On September 13, 2013, the Department of Labor issued Technical Release 2013-03 which modifies existing annual limit regulations as they pertain to stand-alone health reimbursement arrangements (HRAs) for plan years starting on or after January 1st, 2014. The changes present both good news and bad news.

First, the bad news Under the interim final rules for the PHS Act Section 2711 annual limit requirements, a flexible spending arrangement as defined in IRC Section 106(c)2 is exempted. Many sponsors of stand-alone HRAs have been using this exemption to ensure their plan complies with the PHS Act Section 2711 annual limit and PHS Act Section 2713 preventative care requirements.

As part of the Technical Release, Health and Human Services (HHS) has reversed its position that flexible spending arrangements as defined above are exempted from the 2711 annual limit requirements.

According to the Technical Release, this change goes into effect for plan years beginning on and after January 1, 2014. In other words, the section 106(c)2 flexible spending arrangement exemption will still be available for plans with plan years beginning before January 1, 2014. This gives ample time for existing sponsors of stand-alone HRAs to ensure compliance.

Now, the good news Employers can still reimburse employees for individual health insurance premiums.

For the first time, the Department of Labor, the Department of Treasury, and Health and Human Services have coordinated to issue formal confirmation that employers are 100% allowed to reimburse individual health insurance premiums tax-free under the tax code. This is a MAJOR positive.

We repeat – employers are still allowed to reimburse employees tax-free for individual health insurance premiums.

What is the solution for plan years beginning before January 1st, 2014? According to the Technical Release, the new guidance is applicable for plans with plan years beginning on and after January 1, 2014. So, current stand-alone HRAs beginning a new plan year December 1st, 2013 may be able to delay the impact of this technical release for another year.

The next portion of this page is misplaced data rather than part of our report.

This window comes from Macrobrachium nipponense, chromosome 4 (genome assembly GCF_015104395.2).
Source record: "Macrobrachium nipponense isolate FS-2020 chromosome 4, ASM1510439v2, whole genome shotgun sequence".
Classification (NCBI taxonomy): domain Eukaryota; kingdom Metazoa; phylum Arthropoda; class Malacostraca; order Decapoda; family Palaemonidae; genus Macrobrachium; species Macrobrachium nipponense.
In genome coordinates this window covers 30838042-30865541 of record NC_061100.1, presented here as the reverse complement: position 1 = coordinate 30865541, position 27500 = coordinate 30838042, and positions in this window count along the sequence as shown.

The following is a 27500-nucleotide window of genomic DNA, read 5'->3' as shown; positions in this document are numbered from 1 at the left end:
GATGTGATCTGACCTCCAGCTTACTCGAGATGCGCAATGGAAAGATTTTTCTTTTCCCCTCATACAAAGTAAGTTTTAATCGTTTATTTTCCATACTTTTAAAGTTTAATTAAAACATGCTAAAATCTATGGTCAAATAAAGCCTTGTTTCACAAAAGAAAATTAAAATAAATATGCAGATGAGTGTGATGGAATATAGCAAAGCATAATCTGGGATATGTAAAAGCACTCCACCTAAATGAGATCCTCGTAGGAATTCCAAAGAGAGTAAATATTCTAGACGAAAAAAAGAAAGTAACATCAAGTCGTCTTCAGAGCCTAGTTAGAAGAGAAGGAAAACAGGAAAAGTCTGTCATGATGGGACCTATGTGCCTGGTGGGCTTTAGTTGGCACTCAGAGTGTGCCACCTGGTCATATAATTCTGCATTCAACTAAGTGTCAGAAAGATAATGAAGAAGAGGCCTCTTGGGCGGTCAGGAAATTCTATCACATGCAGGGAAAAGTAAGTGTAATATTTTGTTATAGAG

However, this may only be a short-term solution.

What is the solution for plan years beginning on or after January 1st, 2014? For plan years beginning on or after January 1st, 2014, one solution is to adopt a limited Healthcare Reimbursement Plan (HRP).

The HRP is structured to only reimburse:

This structure ensures the HRP complies with the PHS Act 2711 annual limit requirements and the PHS Act 2713 preventative care requirements as outlined in the Technical Release.

Additionally, care must be taken in the design and administration of the HRP to ensure the plan does not meet the definition of an eligible employer-sponsored plan in IRC Section 5000A and consequently qualify as minimum essential coverage. This ensures employees participating in the HRP are able to receive a tax subsidy via the new health insurance marketplaces assuming they meet additional eligibility criteria.

Conclusion / Next Steps With the Departments all in agreement, everyone should be excited there is finally a clean, final process for employers to reimburse employees for individual policies that are guaranteed-issue.

Sponsors of stand-alone HRAs should begin preparing to convert their plan to an HRP for plan years beginning after 2014.

Finally, our nation can rid itself of one-size-fits-all employer group health insurance policies that hamper businesses, employees and their families.

Paul Zane Pilzer Chairman & CEO

Rick Lindquist President

Note: This should not be taken as legal or tax advice.